Saturday, 21 August 2010

Bronwen Sleigh

The reason I don't visit galleries anymore is quite ridiculous.

My only regret in life is that I didn't pursue my total, life-encompassing passion - and without sounding like an absolute tool, natural talent - for art and design. I'm a dick. I can't bear to see the work peers are now producing, knowing that this is their JOB. Had I had the courage to try and fail, at the very least, I could have satisfied my constant urge to create. Instead I languish in a pit of indecision & under-achievement of which is my own making. I bought the spade.

ANYWAY. Less of that. More of this. I came across Bronwen Sleigh's work on a recent trip to the V&A. Her work is a new acquisition, and more than merits the square-inch'age there. Check.


As described on the V&A site:

"Sleigh is a gifted and innovative printmaker working with a traditional medium - etching - but introducing distinctive painterly qualities through her application of colour, and the character of the mark-making. Her prints show us ordinary unremarkable spaces and prosaic industrial or urban architecture from vertiginous new perspectives; the etchings are arrived at through a process of exploration in two and three dimensions.

She has written eloquently of her working methods, describing how she 'translate[s] places by folding, twisting and abstracting them'. She begins by taking photographs of her chosen location, and these photographs, with their different angles and emphases, guide her in making architectural models which are inspired by the original space but are not literal transcriptions of it. Sleigh then draws from these models, and the imagery evolves again. The architectural motifs are anchored by a mesh of radiating lines characteristic of a diagram or a technical drawing, but the dispassionate precision this might suggest is contradicted by the way in which she makes a positive virtue of the accidental scratches, random marks and scuffs which accumulate through the handling and working of the steel plate."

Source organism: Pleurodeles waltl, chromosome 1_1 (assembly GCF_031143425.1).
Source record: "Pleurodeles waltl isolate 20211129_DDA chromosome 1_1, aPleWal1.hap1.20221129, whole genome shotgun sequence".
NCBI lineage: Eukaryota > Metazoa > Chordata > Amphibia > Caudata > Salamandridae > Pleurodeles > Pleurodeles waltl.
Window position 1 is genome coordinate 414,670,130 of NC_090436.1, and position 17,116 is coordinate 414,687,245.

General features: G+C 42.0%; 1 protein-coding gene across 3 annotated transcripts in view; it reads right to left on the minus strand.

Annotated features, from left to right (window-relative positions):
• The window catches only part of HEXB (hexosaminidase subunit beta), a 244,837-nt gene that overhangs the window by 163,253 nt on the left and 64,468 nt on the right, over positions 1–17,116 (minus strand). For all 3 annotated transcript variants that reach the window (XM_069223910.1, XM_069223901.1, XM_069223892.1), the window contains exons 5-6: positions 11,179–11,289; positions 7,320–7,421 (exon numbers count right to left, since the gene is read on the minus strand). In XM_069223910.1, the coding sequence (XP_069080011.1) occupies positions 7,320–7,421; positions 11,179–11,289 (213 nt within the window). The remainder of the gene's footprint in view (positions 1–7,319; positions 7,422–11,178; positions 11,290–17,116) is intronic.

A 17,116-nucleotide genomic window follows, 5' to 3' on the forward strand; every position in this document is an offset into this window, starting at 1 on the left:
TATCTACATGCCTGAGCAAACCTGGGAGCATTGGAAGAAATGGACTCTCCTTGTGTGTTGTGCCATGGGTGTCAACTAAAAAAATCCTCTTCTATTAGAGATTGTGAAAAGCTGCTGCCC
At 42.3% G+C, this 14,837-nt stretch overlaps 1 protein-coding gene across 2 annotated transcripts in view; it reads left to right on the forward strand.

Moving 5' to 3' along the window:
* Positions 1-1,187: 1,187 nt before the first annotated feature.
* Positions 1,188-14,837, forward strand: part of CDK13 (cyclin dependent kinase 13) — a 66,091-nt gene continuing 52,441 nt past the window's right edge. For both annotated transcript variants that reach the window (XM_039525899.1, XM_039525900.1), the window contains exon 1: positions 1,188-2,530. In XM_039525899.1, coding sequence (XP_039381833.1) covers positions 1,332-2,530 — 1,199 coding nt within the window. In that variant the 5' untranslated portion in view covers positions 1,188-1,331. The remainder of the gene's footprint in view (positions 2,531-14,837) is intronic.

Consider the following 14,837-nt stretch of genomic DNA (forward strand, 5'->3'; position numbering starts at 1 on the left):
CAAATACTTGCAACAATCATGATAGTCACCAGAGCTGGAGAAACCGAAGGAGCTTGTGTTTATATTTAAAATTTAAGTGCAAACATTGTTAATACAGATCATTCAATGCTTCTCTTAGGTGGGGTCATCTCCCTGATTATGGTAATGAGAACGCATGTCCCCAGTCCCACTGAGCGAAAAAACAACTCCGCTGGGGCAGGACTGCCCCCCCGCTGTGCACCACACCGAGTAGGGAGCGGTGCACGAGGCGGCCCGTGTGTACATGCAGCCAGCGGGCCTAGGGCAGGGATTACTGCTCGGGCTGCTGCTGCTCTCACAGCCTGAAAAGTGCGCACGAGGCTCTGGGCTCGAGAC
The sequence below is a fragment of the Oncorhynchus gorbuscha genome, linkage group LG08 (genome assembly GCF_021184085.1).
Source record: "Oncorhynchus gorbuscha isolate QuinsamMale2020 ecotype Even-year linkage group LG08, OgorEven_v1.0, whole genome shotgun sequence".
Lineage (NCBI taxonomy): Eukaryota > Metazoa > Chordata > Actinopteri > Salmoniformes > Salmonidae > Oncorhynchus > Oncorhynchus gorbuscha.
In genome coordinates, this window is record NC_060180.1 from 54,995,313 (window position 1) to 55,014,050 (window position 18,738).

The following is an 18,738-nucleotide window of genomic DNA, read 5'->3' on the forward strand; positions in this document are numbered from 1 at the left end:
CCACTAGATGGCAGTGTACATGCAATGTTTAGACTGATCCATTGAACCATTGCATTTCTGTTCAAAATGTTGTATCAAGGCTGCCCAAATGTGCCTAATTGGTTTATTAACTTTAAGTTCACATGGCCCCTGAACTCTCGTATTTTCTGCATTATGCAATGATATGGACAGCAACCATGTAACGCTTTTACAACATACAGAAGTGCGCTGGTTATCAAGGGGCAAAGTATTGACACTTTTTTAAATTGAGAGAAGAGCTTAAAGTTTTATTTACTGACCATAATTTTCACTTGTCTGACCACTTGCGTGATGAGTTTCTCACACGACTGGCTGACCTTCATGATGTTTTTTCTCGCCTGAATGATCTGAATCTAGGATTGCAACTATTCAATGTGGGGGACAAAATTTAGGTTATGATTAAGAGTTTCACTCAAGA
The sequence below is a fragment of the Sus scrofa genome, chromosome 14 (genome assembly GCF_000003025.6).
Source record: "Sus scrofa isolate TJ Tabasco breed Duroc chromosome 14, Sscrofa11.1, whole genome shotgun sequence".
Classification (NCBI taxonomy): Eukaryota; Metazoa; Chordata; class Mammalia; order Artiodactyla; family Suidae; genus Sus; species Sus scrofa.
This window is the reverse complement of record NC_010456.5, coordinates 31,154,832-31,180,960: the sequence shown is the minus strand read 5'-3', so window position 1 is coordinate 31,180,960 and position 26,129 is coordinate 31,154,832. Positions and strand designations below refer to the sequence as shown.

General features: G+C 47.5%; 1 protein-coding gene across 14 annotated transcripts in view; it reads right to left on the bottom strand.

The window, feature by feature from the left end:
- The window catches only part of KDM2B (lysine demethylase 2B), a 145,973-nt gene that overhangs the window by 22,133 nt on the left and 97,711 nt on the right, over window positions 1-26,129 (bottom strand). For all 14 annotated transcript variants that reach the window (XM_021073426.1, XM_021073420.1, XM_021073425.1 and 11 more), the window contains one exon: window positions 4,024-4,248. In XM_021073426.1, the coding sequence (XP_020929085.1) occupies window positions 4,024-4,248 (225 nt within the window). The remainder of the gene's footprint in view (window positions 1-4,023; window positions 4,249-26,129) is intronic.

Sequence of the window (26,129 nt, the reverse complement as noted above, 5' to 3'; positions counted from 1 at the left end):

Winner of the V&A Prize at the Northern Print Biennale.

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